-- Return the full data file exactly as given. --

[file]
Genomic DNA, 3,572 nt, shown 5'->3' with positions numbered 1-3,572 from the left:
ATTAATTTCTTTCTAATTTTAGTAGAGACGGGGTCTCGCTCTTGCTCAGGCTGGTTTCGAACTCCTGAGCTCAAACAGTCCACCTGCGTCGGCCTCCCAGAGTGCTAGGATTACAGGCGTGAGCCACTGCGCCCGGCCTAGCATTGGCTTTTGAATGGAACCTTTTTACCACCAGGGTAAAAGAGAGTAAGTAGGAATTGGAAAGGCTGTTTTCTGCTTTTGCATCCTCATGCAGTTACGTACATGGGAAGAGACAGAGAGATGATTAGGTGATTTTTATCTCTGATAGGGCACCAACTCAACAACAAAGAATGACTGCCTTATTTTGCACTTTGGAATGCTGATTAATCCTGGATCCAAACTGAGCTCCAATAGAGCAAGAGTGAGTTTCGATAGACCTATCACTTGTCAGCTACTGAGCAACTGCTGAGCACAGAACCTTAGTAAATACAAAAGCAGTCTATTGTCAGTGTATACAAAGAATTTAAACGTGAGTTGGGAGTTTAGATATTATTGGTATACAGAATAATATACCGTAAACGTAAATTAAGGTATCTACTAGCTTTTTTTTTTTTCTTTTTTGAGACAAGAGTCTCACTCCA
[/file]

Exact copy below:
Genomic DNA, 3,572 nt, shown 5'->3' with positions numbered 1-3,572 from the left:
ATTAATTTCTTTCTAATTTTAGTAGAGACGGGGTCTCGCTCTTGCTCAGGCTGGTTTCGAACTCCTGAGCTCAAACAGTCCACCTGCGTCGGCCTCCCAGAGTGCTAGGATTACAGGCGTGAGCCACTGCGCCCGGCCTAGCATTGGCTTTTGAATGGAACCTTTTTACCACCAGGGTAAAAGAGAGTAAGTAGGAATTGGAAAGGCTGTTTTCTGCTTTTGCATCCTCATGCAGTTACGTACATGGGAAGAGACAGAGAGATGATTAGGTGATTTTTATCTCTGATAGGGCACCAACTCAACAACAAAGAATGACTGCCTTATTTTGCACTTTGGAATGCTGATTAATCCTGGATCCAAACTGAGCTCCAATAGAGCAAGAGTGAGTTTCGATAGACCTATCACTTGTCAGCTACTGAGCAACTGCTGAGCACAGAACCTTAGTAAATACAAAAGCAGTCTATTGTCAGTGTATACAAAGAATTTAAACGTGAGTTGGGAGTTTAGATATTATTGGTATACAGAATAATATACCGTAAACGTAAATTAAGGTATCTACTAGCTTTTTTTTTTTTCTTTTTTGAGACAAGAGTCTCACTCCA